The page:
On the Piezography website, I documented several Piezography Digital Negative processes that are quite different from each other. While they are all getting to the same goal, they are doing it differently and bringing out different aspects of fine silver printing.
The last process I completed combines Piezography Selenium inks with Mark Nelson’s PDN Curve Calculator II. Selenium inks make the PDN process easier for those who don’t mind dedicating a printer to monochromatic inks. And it is a great remedy for those who experience dithering or striations with the normal PDN workflow that uses the Epson printer driver and Epson color inks.
With Piezography Digital Negatives, PDN is used only to generate contrast linearization curves for the final silver print – and so it is used only for the creative linearization possibilities it brings to Piezography digital negatives. Very little recalibration will be needed when using density based digital negs.
But prior to this is an earlier Piezography Digital Negative process that I designed to be pre-linearized at Gamma 2.2 for two silver papers: Ilford Multigrade IV RC and Fiber Base papers when used with Sprint chemistry. These Piezography QTR curves actually print what looks like a real negative from a positive image. It even prints that part of the film that is not filled with the image as a fully exposed film leader to act as a white border when contact printed. It also prints film base+ fog for the clear portions of the film. The QTR curve is also designed so that the widest possible range of Epson printers can produce a linearization between the film base+ fog and fully exposed film leader.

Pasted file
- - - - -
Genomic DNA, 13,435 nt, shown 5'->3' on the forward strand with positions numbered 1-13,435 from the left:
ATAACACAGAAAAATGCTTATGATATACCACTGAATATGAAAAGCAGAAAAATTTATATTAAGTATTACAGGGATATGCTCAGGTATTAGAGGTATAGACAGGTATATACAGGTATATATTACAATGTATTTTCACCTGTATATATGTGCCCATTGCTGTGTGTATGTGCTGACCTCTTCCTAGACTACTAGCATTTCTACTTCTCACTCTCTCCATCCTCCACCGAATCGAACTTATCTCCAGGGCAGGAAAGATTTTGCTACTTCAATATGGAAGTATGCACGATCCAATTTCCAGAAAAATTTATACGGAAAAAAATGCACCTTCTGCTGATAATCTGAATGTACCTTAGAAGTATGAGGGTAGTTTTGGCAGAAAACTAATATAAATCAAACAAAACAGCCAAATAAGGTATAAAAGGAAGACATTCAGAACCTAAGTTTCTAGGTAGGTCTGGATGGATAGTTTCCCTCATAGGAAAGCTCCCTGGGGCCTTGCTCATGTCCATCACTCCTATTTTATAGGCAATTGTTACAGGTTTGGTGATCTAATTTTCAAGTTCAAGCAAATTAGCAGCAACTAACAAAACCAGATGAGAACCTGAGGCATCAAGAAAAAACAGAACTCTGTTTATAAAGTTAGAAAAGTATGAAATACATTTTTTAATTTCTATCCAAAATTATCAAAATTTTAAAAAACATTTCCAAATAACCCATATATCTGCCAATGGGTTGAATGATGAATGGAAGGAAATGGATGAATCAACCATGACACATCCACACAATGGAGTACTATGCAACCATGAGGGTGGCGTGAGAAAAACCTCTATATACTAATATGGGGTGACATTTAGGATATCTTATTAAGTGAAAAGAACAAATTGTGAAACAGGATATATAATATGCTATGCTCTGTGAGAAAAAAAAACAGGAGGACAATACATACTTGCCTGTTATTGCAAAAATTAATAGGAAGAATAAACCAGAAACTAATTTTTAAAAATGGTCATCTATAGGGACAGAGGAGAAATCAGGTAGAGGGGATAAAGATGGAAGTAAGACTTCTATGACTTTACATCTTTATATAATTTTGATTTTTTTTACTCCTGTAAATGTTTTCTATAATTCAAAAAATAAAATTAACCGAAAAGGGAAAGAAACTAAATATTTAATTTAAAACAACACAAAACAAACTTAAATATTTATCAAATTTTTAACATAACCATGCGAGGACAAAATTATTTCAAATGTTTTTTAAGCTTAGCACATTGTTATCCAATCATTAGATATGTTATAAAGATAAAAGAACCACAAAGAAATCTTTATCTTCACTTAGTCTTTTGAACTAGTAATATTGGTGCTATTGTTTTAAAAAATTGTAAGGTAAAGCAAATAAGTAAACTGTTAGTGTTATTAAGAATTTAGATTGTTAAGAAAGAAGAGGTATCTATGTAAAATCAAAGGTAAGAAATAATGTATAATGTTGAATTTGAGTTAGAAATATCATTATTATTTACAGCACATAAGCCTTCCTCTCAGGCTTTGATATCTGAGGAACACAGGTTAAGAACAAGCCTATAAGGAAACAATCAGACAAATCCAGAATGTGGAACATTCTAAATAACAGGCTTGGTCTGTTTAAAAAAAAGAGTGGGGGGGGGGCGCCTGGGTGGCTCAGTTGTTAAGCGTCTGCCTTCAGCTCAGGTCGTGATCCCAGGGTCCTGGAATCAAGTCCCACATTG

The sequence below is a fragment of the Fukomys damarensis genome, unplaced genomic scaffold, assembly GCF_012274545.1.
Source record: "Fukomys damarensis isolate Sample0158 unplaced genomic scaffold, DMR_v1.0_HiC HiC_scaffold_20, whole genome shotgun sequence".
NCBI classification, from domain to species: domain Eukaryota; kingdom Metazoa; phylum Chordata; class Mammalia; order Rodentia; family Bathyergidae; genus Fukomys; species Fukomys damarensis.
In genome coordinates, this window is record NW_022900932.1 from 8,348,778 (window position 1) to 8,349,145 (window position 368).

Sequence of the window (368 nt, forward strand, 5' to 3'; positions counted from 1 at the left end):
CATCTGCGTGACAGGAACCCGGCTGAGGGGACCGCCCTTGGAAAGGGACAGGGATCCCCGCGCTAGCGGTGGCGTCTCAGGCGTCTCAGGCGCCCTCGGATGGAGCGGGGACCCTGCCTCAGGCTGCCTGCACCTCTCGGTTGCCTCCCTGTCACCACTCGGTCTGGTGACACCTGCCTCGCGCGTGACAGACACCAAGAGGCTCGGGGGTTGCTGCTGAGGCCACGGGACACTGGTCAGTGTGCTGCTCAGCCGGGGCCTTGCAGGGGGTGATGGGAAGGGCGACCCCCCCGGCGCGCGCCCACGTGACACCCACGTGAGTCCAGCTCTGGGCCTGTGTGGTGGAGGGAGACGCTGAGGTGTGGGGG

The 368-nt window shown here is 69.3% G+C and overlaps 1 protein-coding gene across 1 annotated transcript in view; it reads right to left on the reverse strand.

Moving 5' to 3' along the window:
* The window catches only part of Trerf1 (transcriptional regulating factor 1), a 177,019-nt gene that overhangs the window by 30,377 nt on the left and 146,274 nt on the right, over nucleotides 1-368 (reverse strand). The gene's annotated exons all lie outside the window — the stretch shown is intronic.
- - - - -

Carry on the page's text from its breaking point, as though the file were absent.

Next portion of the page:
This produces extremely long shadows and highlights as a result. You have to want really long, long tone to use this process. Because it is pre-linearized, it should not be used with PDN as that would defeat the process. Piezography linearization is unique and it is proprietary. Piezography linearization produces a Gamma 2.2 response in the final silver print and is available only in this particular process.
And finally, there is also a general purpose film system that produces up to 3.0 dMax for any type of alternative process as long as you give the system the correct dynamic range in the original negative. This one can work with PDN also. I made it as a continuous tone system for back lit in which a fully opaque black is desirable.
Probably, the latest system is the most desirable for use with PDN. The QTR curves I designed produce a specific maximum density on the Piezography digital negatives ranging from 1.50 to 1.80. The dMin of the film in each of these five systems remains constant at 0.15. This is a variable dynamic range system designed to offer suitability to the widest range of silver papers and development techniques. When paired with PDN – it produces a synergy that allows the photographer to achieve silver prints that can be inspected with a loupe and yet can be linearized to the wide variety of contrast effects that PDN produces.
Still, all of these processes are in use by photographers. And some photographers are using more than one of the processes.